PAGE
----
63 Accelerated Motion


After the becomes large enough to balance out a skydiver’s , they will have no . From we already know that an object’s prevents a change in unless it experience a net force, so from that point when the forces are balanced and onward, the skydiver continues at a until they open their parachute.

During the initial part of a skydive, before the is large enough to balance out the weight,  there is a so their changes.  The rate at which the velocity changes is known as the . Note that students often confuse velocity and acceleration because they are both rates of change, so to be specific: velocity defines the rate at which the position is changing and acceleration defines the rate at which the velocity is changing.  We can calculate the (a) during a certain time interval (Δt) by subtracting the (vi) from the  (vf) to get the change in velocity (Δv) and then dividing by the time interval (Δt):

(1)   \begin{equation*} \bold{a} = \frac{\bold{\Delta v}}{\Delta t} =\frac{\bold{v_f-v_i}}{\Delta t} \end{equation*}

Everyday Example

Let’s calculate the during the roughly 2 seconds it takes a parachute to fully open and slow a skydiver from 120 MPH to 6.0 MPH. First let’s remember that the skydiver is moving in our negative direction so the initial and final velocities should be negative. Also, lets convert to meters per second: \bold{v_f} = -6.0 \,\bold{mph} = -2.7 \,\bold{m/s} and \bold{v_i} = \bold{v_f} = -120 \,\bold{mph} -54 \,\bold{m/s}.

Starting with our definition of acceleration:

    \begin{equation*} \bold{a}  =\frac{\bold{v_f-v_i}}{\Delta t} \end{equation*}

Inserting our values:

    \begin{equation*} \bold{a} =\frac{-2.7 \,\bold{m/s}-(-54 \,\bold{m/s})}{2\,\bold{s})} \end{equation*}

The two negatives in front of the 54 m/s make a positive, and then we calculate a value.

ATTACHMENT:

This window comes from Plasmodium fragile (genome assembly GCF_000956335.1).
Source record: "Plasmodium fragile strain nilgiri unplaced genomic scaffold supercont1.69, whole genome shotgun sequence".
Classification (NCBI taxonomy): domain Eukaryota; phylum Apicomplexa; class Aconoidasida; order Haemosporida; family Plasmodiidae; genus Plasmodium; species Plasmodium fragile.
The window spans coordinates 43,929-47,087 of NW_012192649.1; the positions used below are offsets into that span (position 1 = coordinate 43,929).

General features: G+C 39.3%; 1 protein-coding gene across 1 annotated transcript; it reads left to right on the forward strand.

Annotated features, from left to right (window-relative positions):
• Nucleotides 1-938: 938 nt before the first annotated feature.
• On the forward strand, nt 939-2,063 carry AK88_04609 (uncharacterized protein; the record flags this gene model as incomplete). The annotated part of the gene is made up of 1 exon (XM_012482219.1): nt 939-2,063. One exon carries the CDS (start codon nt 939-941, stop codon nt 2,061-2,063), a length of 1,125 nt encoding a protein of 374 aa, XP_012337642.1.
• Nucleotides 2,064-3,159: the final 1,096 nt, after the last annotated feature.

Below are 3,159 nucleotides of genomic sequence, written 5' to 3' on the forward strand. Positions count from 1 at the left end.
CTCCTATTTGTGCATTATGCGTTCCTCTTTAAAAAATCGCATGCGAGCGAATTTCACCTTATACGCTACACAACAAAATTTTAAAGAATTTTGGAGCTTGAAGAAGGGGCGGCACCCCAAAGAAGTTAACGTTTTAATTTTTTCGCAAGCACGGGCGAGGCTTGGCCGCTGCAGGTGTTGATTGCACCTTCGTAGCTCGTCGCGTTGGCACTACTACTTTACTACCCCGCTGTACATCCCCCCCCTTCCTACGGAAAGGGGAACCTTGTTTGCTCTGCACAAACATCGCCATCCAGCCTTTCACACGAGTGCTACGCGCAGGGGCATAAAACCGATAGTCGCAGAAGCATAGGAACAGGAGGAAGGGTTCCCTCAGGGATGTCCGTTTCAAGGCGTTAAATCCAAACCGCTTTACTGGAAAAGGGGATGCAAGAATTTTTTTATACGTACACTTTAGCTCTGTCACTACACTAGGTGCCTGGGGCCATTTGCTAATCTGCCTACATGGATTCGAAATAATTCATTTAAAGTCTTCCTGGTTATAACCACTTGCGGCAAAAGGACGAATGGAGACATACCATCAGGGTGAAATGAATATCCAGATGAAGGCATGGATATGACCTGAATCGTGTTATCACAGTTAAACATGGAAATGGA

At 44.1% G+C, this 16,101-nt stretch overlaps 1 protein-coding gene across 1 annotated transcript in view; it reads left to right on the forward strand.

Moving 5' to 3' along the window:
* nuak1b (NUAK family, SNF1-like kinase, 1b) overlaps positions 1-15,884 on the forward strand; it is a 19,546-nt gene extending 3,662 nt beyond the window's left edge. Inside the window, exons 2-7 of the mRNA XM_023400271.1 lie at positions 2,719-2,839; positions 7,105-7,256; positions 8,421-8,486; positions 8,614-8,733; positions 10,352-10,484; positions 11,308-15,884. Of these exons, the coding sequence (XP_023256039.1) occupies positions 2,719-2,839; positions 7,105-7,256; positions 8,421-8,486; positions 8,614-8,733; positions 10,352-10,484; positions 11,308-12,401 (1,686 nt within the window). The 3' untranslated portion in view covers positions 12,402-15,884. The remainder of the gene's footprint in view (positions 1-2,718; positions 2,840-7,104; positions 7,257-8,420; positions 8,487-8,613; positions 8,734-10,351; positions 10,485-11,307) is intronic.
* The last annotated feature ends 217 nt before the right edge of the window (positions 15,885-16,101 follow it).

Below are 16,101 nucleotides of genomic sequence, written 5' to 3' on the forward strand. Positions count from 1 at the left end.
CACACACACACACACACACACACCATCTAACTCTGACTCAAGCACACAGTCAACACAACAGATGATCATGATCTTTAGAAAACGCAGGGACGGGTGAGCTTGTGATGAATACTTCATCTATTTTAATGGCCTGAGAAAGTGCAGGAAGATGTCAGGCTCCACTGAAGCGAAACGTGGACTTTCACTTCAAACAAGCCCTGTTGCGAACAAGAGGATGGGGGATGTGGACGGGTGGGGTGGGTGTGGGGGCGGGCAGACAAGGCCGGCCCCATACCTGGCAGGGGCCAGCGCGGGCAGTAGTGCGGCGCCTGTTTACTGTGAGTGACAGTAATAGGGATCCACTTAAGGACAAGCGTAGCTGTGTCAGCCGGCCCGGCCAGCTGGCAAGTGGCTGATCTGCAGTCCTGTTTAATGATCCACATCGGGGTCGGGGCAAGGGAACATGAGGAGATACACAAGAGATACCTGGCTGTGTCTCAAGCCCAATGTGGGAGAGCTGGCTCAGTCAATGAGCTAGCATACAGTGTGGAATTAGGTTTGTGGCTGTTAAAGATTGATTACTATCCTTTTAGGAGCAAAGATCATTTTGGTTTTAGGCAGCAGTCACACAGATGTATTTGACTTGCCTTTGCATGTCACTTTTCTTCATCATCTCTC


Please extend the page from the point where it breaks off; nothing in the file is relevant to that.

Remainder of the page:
\begin{equation*} \bold{a} =\frac{-2.7 \,\bold{m/s}+(54 \,\bold{m/s})}{2\,\bold{s)}}  = 26 \,\bold{m/s/s} \end{equation*}

We now get a chance to see that the units of are m/s/s or equivalently m/s2

Acceleration Direction

The direction of depends on the direction of the change in . If the velocity becomes more negative, then acceleration must be negative. This is the case for our skydiver during the first part of the jump; their speed is increasing in the negative direction, so their velocity is becoming more negative and therefore acceleration is negative. Conversely, if an object moves in the negative direction, but slows down, the acceleration is positive, even though the velocity is still negative! This was the case for our skydiver just after opening their parachute, when they still moved downward, but were slowing down. Slowing down in the negative direction means the velocity is becoming less negative, so the acceleration must be positive. All of the possible combinations of direction and change and the resulting are summarized in the following chart:

Table Showing Possible Acceleration Directions
Initial direction of motion ( initial velocity direction) Speed change Direction of Acceleration
positive speeding up positive
positive slowing down negative
negative speeding up negative
negative slowing down positive

Reinforcement Exercises


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Body Physics: Motion to Metabolism Copyright © by Lawrence Davis is licensed under a Creative Commons Attribution-NonCommercial-ShareAlike 4.0 International License, except where otherwise noted.

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